Teaching is thirsty work, so sometimes the teachers get the classroom slave to bring them water, carried in a replica Roman jug and poured into replica Roman cups (from the Roman shop).
The schoolroom walls are made of white fabric (in the case of the mobile version, suspended from a fruit cage consisting of 36 six-foot aluminium tubes) painted with windows onto ancient Egypt. The Egyptian scenes were created by artist Rosemary Aston (mother of Emma Aston) on the basis of ancient wall paintings and mosaics of Nilotic scenes. Having such a beautiful view is probably not authentic – archaeologists think Egyptian schools usually had few or no windows, to keep out the searing sunlight – but we couldn’t resist. On the other sides the walls are painted with poetry for participants to copy, which is more authentic. The poems are by Shakespeare, Tennyson, Housman, and Carlyle (sometimes also Keats and Milton); these reflect the spirit of ancient education better than a translation of a Latin or Greek poem would, by being immediately accessible as great poetry in a somewhat old-fashioned version of the participants’ native language (but not so old-fashioned as to be indecipherable when written without word division). Most of the poems have improving morals, since that was a feature of ancient education, but in a spirit of modern non-judgementalism the morals of the different poems sometimes conflict. For the on-campus version of the ancient schoolroom we can cover the floor with straw, though as this gives some people sneezing fits schools sometimes prefer to skip the straw.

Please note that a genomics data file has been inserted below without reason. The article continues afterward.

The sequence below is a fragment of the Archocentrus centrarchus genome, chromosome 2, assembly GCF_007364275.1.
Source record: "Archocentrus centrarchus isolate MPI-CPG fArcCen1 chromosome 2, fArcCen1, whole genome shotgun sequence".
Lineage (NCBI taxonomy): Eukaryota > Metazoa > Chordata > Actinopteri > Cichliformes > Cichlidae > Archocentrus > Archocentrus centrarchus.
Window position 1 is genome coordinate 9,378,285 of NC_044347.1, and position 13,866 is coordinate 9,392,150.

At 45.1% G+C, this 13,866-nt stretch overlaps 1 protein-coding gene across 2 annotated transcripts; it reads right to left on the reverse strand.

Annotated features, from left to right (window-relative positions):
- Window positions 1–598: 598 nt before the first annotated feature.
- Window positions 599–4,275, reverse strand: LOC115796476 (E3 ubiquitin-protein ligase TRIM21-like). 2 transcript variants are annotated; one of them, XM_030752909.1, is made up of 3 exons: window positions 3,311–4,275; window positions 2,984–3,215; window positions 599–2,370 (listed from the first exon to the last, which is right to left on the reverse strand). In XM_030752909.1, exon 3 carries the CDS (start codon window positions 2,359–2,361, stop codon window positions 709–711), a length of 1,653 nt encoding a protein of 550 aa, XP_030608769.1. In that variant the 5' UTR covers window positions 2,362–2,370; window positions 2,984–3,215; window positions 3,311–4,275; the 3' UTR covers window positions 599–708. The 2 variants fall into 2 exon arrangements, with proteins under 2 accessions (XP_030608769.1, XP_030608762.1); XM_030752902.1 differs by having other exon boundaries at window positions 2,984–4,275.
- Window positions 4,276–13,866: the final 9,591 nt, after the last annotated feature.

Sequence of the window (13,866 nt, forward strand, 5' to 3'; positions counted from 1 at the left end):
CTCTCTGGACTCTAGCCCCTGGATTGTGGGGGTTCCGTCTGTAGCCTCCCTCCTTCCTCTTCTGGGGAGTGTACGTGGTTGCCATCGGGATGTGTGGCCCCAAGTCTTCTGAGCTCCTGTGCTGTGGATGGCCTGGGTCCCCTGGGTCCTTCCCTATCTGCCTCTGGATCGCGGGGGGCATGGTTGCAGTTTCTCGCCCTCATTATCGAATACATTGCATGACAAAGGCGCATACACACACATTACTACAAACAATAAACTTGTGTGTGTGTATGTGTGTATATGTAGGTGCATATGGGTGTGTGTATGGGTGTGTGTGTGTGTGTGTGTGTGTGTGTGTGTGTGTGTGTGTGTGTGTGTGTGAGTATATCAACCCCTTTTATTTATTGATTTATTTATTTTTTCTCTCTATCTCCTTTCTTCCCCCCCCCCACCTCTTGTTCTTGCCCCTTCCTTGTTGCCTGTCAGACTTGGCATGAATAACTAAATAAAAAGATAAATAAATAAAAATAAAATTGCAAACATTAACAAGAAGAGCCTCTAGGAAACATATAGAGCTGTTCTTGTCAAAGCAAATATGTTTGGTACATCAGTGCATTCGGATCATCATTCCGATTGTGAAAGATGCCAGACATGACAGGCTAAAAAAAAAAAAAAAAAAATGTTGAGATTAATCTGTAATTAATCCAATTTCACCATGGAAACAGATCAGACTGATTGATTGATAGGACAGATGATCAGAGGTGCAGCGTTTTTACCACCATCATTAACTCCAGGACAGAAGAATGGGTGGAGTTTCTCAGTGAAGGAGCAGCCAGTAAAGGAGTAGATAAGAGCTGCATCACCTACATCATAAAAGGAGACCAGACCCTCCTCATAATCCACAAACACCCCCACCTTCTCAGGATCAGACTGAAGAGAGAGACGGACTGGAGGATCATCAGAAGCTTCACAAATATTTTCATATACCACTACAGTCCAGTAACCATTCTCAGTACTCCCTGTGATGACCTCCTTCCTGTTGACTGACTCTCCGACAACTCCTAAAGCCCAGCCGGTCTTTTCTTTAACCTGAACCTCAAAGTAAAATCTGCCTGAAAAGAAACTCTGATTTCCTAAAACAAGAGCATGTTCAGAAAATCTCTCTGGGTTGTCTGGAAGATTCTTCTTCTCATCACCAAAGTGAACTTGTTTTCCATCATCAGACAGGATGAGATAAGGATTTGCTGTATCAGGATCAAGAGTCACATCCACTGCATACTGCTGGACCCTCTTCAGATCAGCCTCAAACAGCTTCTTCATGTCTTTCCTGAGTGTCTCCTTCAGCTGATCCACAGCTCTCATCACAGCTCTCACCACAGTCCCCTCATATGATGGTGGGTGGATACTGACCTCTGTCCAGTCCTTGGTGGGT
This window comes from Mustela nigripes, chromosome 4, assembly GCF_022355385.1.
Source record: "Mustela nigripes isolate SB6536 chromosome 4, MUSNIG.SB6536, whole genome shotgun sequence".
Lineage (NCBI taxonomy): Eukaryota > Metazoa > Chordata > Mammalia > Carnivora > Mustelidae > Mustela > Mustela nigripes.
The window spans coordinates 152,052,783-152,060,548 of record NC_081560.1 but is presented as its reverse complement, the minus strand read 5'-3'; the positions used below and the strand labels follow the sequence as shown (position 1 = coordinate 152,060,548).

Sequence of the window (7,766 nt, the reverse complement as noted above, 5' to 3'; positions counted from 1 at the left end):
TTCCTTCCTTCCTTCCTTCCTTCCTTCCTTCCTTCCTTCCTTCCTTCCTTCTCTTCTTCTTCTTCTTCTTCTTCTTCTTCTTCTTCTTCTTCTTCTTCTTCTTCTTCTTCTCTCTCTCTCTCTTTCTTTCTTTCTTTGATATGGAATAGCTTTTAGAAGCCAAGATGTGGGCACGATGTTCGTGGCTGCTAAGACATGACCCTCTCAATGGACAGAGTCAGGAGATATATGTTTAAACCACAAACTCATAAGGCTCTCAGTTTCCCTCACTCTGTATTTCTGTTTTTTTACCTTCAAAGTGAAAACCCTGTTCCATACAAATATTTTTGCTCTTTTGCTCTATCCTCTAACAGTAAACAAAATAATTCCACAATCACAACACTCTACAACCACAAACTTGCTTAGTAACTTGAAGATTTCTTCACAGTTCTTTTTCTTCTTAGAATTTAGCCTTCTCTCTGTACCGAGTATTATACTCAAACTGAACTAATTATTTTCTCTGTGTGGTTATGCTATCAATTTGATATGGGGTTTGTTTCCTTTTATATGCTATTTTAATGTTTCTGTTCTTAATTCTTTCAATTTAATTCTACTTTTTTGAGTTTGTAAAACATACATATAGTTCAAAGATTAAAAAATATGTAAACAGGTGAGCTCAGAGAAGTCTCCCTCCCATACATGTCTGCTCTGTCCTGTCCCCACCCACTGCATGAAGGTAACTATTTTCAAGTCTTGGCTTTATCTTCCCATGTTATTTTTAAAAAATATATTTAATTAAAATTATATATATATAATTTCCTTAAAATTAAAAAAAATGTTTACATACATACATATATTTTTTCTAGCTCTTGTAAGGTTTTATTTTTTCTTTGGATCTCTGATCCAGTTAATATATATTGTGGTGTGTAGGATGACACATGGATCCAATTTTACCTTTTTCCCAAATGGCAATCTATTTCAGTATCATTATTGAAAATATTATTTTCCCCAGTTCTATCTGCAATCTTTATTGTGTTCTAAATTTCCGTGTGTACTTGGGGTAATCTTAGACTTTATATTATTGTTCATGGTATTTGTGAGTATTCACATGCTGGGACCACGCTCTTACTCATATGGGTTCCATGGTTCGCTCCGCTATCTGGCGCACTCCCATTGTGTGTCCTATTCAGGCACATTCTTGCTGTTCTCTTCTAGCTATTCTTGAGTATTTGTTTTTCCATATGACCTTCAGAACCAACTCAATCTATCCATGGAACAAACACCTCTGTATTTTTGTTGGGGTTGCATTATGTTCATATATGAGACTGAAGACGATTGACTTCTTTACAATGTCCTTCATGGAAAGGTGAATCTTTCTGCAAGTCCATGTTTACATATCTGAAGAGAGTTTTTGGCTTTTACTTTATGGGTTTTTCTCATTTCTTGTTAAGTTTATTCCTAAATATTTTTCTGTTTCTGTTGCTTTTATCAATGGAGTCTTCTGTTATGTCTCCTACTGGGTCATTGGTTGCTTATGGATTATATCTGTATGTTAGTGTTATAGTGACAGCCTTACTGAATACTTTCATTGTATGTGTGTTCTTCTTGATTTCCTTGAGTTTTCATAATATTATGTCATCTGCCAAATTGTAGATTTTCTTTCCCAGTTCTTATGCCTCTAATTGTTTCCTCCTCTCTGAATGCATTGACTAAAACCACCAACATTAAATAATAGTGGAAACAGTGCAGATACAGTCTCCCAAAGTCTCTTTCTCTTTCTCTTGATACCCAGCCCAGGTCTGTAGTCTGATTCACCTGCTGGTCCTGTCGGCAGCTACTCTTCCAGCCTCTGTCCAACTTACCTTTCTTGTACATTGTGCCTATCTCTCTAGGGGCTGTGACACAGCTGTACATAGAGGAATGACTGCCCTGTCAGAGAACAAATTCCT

Across the entrance to the schoolroom is a curtain, as was the case for grammarians’ schools in antiquity.
The main items of schoolroom furniture are chairs for the teachers; ancient teachers’ status was shown by the fact that they had chairs to sit in, while the pupils sat on the ground (often with some on a built-in bench around the walls, which we have stopped trying to replicate as it leads to arguments about who gets to sit on it – though such arguments are totally authentic). For off-campus schoolrooms we normaly have to ask the school to supply chairs, but for on-campus events we use ones that look rather like a Roman sella curulis but are actually Damascus chairs acquired in Turkey about a century ago by an uncle of the Director. Neither teachers nor pupils have desks, since that would not be authentic, but the maths teachers have low tables.
The school equipment is kept in baskets; some of these are replicas of palm-frond tote baskets found in Bar Kochba (from the Roman shop), and others are baskets we have been given. The papyri are stored in cylinders plaited from willow by a neighbour of the Director, Bob Summers.